The complex conjugate of a complex number is defined to be(1)The conjugate matrix of a matrix is the matrix obtained by replacing each element with its complex conjugate, (Arfken 1985, p. 210).The complex conjugate is implemented in the WolframLanguage as Conjugate[z].Note that there are several notations in common use for the complex conjugate. Applied physics and engineering texts tend to prefer , while most modern math and theoretical physics texts favor . Unfortunately, the notation is also commonly used to denote adjoint operators matrices. Because of these mutually contradictory conventions, care is needed when consulting the literature. In this work, is used to denote the complex conjugate.Common notational conventions for complex conjugate are summarized in the table below.notationreferencesThis work; Abramowitz and Stegun (1972, p. 16), Anton (2000, p. 528), Harris and Stocker (1998, p. 21),..

Complex analysis

Complex analysis is the study of complex numbers together with their derivatives, manipulation, and other properties. Complex analysis is an extremely powerful tool with an unexpectedly large number of practical applications to the solution of physical problems. Contour integration, for example, provides a method of computing difficult integrals by investigating the singularities of the function in regions of the complex plane near and between the limits of integration.The key result in complex analysis is the Cauchy integral theorem, which is the reason that single-variable complex analysis has so many nice results. A single example of the unexpected power of complex analysis is Picard's great theorem, which states that an analytic function assumes every complex number, with possibly one exception, infinitely often in any neighborhood of an essential singularity!A fundamental result of complex analysis is the Cauchy-Riemann..

Symmetric points

Two points and are symmetric with respect to a circle or straight line if all circles and straight lines passing through and are orthogonal to . Möbius transformations preserve symmetry. Let a straight line be given by a point and a unit vector , thenwhere is the complex conjugate. Let a circle be given by center and radius , then

Quadratic surd

A number of the form , where is a positive rational number which is not the square of another rational number is called a pure quadratic surd. A number of the form , where is rational and is a pure quadratic surd is sometimes called a mixed quadratic surd (Hardy 1967, p. 20).Quadratic surds are sometimes also called quadratic irrationals.In 1770, Lagrange proved that any quadratic surd has a regular continued fraction which is periodic after some point. This result is known as Lagrange's continued fraction theorem.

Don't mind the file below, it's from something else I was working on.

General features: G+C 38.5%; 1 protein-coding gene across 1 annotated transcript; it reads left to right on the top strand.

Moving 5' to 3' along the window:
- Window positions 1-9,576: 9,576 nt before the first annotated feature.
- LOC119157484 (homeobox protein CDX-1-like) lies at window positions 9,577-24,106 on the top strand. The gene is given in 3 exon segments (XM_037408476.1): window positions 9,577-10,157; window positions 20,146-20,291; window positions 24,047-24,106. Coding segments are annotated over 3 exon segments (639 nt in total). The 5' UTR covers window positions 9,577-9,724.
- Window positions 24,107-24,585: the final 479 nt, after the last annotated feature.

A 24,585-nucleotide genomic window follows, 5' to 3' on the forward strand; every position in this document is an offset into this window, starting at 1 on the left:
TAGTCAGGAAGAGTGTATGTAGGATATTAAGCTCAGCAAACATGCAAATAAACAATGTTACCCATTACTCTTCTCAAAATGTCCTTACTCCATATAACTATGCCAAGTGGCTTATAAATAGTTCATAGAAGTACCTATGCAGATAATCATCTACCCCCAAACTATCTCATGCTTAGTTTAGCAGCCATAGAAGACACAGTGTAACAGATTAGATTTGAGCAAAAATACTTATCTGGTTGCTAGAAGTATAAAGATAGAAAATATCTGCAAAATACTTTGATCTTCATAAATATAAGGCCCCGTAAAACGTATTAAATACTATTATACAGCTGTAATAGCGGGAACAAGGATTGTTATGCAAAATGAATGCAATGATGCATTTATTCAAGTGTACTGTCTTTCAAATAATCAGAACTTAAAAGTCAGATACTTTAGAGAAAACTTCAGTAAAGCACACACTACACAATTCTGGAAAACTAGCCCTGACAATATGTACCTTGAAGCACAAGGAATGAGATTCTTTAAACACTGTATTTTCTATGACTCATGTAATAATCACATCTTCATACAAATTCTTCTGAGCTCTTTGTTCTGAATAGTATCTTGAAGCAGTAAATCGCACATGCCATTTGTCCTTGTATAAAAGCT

Laplace transform

The Laplace transform is an integral transform perhaps second only to the Fourier transform in its utility in solving physical problems. The Laplace transform is particularly useful in solving linear ordinary differential equations such as those arising in the analysis of electronic circuits.The (unilateral) Laplace transform (not to be confused with the Lie derivative, also commonly denoted ) is defined by(1)where is defined for (Abramowitz and Stegun 1972). The unilateral Laplace transform is almost always what is meant by "the" Laplace transform, although a bilateral Laplace transform is sometimes also defined as(2)(Oppenheim et al. 1997). The unilateral Laplace transform is implemented in the Wolfram Language as LaplaceTransform[f[t], t, s] and the inverse Laplace transform as InverseRadonTransform.The inverse Laplace transform is known as the Bromwich integral, sometimes known as the Fourier-Mellin integral..

Power

A power is an exponent to which a given quantity is raised. The expression is therefore known as " to the th power." A number of powers of are plotted above (cf. Derbyshire 2004, pp. 68 and 73).The power may be an integer, real number, or complex number. However, the power of a real number to a non-integer power is not necessarily itself a real number. For example, is real only for .A number other than 0 taken to the power 0 is defined to be 1, which followsfrom the limit(1)This fact is illustrated by the convergence of curves at in the plot above, which shows for , 0.4, ..., 2.0. It can also be seen more intuitively by noting that repeatedly taking the square root of a number gives smaller and smaller numbers that approach one from above, while doing the same with a number between 0 and 1 gives larger and larger numbers that approach one from below. For square roots, the total power taken is , which approaches 0 as is large, giving in the limit that..